Solar Panels
A new roof-mounted solar collector system has been installed at Building 182, Benyaurd Pool. The system allows pool water to divert to the roof-mounted collectors where it is heated by the sun energy then returns through existing plumbing to the pool. This cycle continues until the pool's desired water temperature is reached.

Fort Belvoir, Va. (March 27, 2014) - Something is different at Benyaurd Pool.

While patrons won't see any changes, a new solar collector system on the roof will help heat the pool water, saving Fort Belvoir thousands of dollars in energy costs.

The system was fully installed and connected to the pool's plumbing March 19.

"The choice of solar energy for the Benyaurd Pool is the most cost-effective form of pool heating, with no additional operating cost, low maintenance and an endless supply of free heat from the sun," said Robert Zinkwich, Fort Belvoir Directorate of Public Works, energy manager.

The solar collector system is expected to save Fort Belvoir $11,477 per year - more than 40 percent of what it costs to heat the pool annually using natural gas, Zinkwich said.

"The savings will add to the installation's reduction in energy intensity goals by three percent annually and 30 percent by fiscal year 2015," he said.

The pool's existing pump system will divert water to the solar collectors on the roof to be heated by the sun's energy before it gets pumped back down into the pool, Zinkwich said.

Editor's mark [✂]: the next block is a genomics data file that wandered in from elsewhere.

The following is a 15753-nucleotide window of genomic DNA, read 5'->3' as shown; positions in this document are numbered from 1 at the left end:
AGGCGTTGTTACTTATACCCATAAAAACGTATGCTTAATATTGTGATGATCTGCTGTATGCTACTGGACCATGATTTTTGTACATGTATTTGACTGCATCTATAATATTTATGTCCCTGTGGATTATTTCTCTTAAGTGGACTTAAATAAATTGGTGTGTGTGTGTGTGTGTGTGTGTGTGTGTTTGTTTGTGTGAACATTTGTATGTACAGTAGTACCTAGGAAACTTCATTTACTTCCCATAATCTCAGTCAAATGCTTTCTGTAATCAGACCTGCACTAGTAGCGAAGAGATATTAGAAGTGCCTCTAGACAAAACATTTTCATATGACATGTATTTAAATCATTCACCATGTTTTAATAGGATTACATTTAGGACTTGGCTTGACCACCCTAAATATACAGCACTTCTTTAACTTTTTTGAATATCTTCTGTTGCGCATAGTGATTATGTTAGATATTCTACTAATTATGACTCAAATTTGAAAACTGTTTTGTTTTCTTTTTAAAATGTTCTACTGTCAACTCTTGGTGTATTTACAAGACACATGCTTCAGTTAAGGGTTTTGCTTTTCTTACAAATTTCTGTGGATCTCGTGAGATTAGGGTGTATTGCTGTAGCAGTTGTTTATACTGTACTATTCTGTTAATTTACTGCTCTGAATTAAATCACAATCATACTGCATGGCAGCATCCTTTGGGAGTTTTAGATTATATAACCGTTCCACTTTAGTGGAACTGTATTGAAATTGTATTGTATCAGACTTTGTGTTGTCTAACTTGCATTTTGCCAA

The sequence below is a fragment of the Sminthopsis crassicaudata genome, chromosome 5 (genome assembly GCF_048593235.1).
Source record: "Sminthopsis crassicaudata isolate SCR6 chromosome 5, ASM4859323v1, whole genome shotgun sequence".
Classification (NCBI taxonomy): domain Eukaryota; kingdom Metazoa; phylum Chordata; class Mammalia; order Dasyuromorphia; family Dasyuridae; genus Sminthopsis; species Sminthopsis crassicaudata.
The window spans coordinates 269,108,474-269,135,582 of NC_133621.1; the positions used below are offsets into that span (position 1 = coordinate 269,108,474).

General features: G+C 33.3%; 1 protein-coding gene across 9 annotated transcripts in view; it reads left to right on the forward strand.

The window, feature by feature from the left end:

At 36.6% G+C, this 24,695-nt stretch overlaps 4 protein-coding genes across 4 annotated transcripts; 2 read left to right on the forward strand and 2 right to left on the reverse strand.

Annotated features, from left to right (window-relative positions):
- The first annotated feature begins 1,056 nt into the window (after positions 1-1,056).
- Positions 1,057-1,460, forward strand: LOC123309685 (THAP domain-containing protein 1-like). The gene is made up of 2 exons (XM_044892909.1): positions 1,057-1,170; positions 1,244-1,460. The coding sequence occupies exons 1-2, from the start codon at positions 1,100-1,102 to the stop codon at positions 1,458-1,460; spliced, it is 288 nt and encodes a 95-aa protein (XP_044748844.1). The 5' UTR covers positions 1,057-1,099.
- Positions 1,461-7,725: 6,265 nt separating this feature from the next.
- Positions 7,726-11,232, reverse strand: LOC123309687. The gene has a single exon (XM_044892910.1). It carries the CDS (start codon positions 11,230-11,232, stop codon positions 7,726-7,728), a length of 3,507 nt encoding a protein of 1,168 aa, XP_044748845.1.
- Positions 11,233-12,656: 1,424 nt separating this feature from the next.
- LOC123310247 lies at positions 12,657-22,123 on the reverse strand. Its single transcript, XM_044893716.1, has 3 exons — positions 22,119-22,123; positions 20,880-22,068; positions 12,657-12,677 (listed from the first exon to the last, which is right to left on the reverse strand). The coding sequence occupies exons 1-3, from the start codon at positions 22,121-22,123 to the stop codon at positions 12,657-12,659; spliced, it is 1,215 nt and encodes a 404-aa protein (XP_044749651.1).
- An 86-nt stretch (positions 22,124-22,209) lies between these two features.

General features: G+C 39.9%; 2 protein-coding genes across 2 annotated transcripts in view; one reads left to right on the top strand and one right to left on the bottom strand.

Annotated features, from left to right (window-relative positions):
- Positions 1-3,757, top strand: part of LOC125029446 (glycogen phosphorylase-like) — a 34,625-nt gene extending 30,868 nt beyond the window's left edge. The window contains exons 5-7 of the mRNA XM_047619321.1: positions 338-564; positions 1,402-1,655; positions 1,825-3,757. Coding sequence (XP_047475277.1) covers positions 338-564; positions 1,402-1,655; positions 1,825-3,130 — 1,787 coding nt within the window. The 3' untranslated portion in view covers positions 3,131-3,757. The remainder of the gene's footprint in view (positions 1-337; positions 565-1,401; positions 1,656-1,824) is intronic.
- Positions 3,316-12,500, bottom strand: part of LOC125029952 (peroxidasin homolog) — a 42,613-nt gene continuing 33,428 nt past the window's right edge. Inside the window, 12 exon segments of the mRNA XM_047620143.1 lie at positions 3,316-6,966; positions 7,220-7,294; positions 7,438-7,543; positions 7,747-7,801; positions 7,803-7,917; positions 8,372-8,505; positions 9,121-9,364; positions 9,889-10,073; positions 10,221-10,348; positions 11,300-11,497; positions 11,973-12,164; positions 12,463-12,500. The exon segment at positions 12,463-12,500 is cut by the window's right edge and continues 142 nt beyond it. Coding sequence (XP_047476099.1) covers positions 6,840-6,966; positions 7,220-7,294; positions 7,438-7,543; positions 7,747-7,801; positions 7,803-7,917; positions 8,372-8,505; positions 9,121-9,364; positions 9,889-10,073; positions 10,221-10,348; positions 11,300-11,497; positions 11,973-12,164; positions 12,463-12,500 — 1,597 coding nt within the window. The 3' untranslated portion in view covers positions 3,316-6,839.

The system will raise the unheated water temperature by 10 to 15 degrees Farenheit, he added, until the pool's desired water temperature is reached.

"The solar system works in conjunction with the existing natural gas fired heater, which will heat the pool on days when the sun's radiant energy is nonexistent," Zinkwich said. "When the sun's intensity permits and ambient outside temperature is above the 40- to 50-degree Farenheit mark continuously, the solar system will be the primary source of heating the pool."

The new system at Benyaurd Pool is one of many energy-saving measures Fort Belvoir has implemented to save money and natural resources, Zinkwich said.

"Fort Belvoir continues to study renewable energy technologies to meet the Energy Policy Act of 2005 and Executive Order 13423 goals for electrical renewable energy," he said.

The Energy Policy Act of 2005 established energy management goals for Federal facilities, and Executive Order 13423, Strengthening Federal Environmental, Energy and Transportation Management, made those energy goals more challenging when it was signed Jan. 24, 2007, according to the Office of Energy Efficiency and Renewable Energy.

For more information, visit http://energy.gov/eere/femp/articles/energy-policy-act-2005.

Page last updated Fri March 28th, 2014 at 10:58